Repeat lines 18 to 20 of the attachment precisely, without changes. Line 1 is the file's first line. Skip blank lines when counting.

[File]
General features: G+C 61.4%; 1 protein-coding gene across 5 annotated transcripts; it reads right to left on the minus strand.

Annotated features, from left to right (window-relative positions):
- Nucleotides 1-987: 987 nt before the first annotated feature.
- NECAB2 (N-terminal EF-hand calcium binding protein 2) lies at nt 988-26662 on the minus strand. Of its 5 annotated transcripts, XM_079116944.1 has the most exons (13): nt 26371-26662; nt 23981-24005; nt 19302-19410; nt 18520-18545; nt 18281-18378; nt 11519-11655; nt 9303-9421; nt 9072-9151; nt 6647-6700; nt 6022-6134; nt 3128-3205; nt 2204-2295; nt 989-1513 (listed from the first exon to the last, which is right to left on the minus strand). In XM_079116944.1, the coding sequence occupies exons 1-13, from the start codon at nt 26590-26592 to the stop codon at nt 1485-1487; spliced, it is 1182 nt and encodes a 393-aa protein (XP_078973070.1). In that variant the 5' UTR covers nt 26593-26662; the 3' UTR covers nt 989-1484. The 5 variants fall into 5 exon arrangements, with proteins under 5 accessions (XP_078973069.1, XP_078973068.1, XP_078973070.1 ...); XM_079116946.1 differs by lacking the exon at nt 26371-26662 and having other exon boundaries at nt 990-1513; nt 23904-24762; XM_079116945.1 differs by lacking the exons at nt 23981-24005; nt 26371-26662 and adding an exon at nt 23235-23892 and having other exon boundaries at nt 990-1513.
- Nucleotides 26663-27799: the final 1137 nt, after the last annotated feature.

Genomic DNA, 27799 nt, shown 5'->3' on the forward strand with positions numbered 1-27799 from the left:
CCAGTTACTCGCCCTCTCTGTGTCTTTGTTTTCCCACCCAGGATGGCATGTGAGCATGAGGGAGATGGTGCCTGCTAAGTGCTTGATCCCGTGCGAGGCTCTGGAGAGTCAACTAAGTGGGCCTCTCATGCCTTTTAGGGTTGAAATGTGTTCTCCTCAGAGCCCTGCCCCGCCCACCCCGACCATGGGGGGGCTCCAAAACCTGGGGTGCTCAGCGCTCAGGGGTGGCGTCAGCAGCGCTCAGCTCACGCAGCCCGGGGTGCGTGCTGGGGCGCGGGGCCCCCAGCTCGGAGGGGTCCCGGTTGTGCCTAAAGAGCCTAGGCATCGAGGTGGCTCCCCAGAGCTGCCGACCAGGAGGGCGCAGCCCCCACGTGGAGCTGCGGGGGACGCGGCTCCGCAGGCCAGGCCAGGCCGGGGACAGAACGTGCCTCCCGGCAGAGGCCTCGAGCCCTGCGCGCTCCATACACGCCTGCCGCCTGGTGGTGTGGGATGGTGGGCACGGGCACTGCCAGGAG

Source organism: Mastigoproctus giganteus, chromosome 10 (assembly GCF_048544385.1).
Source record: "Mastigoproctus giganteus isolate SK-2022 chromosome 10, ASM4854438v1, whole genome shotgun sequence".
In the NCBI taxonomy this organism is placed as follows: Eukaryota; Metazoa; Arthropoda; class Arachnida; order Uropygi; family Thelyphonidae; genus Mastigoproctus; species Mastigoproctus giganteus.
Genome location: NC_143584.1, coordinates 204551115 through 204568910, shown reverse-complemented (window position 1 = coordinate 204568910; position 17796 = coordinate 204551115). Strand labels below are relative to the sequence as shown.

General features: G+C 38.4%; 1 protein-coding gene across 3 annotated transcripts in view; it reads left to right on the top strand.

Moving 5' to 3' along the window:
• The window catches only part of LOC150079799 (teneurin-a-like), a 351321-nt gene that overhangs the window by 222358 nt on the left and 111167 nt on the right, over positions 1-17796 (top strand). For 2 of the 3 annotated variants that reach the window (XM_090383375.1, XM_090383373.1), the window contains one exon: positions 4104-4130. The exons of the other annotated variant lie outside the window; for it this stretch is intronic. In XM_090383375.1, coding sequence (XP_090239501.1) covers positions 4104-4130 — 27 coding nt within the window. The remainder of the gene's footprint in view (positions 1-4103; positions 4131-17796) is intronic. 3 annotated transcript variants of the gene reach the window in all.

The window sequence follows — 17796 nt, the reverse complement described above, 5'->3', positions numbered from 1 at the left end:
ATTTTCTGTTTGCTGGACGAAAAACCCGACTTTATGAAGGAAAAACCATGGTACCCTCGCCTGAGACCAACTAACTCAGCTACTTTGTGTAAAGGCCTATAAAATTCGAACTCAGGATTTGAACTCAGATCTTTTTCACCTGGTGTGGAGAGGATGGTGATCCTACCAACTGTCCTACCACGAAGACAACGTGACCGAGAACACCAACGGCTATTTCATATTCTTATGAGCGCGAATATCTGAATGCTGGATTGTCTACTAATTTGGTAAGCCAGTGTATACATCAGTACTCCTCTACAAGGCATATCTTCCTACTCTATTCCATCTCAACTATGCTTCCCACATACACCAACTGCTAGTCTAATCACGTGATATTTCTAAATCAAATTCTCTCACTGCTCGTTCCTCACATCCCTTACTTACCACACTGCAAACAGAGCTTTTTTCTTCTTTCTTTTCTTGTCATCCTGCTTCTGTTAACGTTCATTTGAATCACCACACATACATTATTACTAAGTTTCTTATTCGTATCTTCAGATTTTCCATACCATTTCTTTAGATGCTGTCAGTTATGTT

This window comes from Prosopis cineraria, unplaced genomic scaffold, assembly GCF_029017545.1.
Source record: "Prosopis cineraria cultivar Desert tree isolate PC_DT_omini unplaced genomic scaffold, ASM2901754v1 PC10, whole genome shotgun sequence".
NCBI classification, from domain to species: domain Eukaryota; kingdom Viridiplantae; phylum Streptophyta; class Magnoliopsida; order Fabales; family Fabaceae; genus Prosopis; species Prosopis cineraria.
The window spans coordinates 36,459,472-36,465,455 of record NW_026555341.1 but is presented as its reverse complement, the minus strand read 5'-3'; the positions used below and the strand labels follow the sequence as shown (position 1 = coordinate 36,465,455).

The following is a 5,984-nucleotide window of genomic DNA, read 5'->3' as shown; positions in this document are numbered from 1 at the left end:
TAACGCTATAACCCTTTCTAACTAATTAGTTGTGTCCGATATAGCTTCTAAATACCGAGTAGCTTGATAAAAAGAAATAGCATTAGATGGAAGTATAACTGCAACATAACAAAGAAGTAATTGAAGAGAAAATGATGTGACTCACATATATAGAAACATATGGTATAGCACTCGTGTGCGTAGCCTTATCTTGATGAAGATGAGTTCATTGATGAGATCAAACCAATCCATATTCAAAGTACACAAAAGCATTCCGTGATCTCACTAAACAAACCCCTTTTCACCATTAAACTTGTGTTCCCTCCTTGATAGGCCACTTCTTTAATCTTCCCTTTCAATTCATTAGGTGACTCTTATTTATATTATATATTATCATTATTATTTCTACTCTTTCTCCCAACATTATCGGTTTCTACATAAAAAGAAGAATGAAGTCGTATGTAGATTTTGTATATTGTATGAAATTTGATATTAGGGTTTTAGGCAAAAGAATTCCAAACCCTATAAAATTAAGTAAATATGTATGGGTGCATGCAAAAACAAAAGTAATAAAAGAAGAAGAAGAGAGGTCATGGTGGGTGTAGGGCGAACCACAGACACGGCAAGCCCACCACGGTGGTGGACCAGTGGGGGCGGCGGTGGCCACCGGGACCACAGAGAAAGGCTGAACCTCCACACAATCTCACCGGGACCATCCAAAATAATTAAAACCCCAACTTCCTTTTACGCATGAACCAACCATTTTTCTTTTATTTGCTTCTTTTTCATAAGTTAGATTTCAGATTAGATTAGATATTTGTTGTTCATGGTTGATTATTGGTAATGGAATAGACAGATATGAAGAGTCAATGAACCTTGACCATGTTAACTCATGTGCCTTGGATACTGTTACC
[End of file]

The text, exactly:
Source record: "Prosopis cineraria cultivar Desert tree isolate PC_DT_omini unplaced genomic scaffold, ASM2901754v1 PC10, whole genome shotgun sequence".
NCBI classification, from domain to species: domain Eukaryota; kingdom Viridiplantae; phylum Streptophyta; class Magnoliopsida; order Fabales; family Fabaceae; genus Prosopis; species Prosopis cineraria.
The window spans coordinates 36,459,472-36,465,455 of record NW_026555341.1 but is presented as its reverse complement, the minus strand read 5'-3'; the positions used below and the strand labels follow the sequence as shown (position 1 = coordinate 36,465,455).